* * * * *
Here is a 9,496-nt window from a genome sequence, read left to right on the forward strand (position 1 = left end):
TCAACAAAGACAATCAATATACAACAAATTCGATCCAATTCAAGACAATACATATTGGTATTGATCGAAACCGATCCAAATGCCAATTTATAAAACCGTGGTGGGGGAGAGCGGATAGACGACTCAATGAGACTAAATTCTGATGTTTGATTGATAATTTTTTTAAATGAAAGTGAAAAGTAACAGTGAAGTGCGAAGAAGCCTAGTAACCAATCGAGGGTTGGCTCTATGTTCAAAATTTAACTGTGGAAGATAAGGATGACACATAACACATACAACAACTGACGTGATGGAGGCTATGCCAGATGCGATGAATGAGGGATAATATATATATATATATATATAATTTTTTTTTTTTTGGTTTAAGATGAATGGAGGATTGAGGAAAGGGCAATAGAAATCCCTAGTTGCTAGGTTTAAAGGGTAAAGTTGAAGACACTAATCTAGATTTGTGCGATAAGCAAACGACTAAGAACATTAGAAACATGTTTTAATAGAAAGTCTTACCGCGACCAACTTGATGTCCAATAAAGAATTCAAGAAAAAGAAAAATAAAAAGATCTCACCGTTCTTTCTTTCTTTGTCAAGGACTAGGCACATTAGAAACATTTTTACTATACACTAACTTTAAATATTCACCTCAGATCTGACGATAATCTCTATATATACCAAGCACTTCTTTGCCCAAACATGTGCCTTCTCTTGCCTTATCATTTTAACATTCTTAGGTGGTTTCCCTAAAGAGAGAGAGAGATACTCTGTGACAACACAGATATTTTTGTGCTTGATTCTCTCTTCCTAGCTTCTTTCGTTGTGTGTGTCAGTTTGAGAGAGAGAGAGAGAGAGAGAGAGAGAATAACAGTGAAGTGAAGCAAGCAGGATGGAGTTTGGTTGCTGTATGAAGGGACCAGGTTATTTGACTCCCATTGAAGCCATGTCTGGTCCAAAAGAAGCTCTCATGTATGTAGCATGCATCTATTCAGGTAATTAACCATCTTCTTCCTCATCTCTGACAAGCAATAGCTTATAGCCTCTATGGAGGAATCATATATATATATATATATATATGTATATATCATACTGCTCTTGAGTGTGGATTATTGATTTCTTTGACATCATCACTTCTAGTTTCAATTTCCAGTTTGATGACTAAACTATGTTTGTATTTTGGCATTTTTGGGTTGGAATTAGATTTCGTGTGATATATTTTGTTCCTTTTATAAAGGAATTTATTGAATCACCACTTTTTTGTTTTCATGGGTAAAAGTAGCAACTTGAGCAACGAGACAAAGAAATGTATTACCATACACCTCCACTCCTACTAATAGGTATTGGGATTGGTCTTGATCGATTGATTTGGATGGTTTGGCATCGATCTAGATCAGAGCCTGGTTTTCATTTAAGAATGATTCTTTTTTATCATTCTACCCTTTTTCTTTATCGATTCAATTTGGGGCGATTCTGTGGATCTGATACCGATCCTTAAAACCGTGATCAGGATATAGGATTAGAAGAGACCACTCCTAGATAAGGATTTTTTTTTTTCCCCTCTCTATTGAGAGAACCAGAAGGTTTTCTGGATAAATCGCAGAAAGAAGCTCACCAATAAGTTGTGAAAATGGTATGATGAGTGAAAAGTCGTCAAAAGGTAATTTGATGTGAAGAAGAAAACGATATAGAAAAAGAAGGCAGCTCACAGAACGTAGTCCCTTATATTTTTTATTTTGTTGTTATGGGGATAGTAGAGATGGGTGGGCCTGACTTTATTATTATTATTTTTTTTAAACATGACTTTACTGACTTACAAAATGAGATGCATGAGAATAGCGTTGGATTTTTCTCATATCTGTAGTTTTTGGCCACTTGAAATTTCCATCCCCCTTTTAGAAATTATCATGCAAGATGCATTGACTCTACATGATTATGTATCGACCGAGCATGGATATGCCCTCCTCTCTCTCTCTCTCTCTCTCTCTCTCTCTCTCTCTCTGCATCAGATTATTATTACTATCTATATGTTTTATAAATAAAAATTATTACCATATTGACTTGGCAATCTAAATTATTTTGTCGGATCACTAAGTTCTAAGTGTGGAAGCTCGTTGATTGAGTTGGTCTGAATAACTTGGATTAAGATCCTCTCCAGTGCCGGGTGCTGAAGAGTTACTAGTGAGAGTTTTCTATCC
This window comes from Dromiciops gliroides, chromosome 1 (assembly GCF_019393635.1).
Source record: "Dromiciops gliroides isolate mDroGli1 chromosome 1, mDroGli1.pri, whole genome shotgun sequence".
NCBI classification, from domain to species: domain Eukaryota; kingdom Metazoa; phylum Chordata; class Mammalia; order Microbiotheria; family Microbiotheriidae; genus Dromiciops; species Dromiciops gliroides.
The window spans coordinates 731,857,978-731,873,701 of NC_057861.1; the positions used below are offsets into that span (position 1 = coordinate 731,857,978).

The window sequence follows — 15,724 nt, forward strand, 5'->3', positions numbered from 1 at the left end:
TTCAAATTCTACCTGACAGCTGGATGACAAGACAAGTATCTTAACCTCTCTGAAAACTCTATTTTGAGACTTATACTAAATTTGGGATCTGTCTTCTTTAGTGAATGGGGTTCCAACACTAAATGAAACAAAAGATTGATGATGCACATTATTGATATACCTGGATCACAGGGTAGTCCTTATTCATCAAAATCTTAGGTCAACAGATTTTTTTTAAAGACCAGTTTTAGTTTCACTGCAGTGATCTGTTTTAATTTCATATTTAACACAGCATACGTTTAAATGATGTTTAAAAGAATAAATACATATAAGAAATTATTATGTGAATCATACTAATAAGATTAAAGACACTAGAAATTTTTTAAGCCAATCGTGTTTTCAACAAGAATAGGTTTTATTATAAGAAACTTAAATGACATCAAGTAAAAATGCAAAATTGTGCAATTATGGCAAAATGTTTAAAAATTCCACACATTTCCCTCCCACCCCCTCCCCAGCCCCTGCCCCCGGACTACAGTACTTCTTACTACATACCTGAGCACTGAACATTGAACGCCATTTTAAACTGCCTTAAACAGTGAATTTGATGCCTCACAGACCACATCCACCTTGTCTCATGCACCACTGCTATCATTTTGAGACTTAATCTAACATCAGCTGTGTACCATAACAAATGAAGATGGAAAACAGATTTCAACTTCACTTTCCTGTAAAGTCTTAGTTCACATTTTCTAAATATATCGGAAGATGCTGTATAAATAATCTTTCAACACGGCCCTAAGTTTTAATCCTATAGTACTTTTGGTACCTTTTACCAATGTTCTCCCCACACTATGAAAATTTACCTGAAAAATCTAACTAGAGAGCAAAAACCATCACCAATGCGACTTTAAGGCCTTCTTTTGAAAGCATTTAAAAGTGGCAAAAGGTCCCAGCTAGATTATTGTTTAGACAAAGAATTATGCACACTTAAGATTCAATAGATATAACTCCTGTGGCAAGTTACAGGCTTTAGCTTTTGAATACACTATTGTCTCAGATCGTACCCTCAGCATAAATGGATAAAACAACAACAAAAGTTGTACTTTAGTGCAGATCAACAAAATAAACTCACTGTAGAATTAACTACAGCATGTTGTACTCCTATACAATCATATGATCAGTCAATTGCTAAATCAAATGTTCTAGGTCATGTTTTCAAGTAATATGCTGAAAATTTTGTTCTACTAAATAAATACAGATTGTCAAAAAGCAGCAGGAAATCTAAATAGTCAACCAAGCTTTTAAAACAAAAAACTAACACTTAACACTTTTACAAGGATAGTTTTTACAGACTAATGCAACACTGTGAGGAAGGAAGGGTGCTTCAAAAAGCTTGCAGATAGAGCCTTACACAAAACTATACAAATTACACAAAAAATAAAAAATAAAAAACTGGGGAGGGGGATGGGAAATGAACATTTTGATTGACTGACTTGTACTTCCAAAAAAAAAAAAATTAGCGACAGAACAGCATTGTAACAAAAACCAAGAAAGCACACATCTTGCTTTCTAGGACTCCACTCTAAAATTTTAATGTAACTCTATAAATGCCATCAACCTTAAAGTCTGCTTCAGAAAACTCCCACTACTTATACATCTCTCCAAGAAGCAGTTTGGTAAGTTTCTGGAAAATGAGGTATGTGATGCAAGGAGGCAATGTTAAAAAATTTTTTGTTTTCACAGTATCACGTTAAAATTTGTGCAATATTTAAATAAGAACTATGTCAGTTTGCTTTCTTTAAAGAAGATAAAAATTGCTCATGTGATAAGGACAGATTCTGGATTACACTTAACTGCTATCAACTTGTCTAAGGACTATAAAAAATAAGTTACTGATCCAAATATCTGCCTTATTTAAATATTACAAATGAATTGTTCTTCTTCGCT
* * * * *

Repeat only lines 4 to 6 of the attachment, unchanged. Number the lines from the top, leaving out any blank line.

Source record: "Dromiciops gliroides isolate mDroGli1 chromosome 1, mDroGli1.pri, whole genome shotgun sequence".
NCBI classification, from domain to species: domain Eukaryota; kingdom Metazoa; phylum Chordata; class Mammalia; order Microbiotheria; family Microbiotheriidae; genus Dromiciops; species Dromiciops gliroides.
The window spans coordinates 731,857,978-731,873,701 of NC_057861.1; the positions used below are offsets into that span (position 1 = coordinate 731,857,978).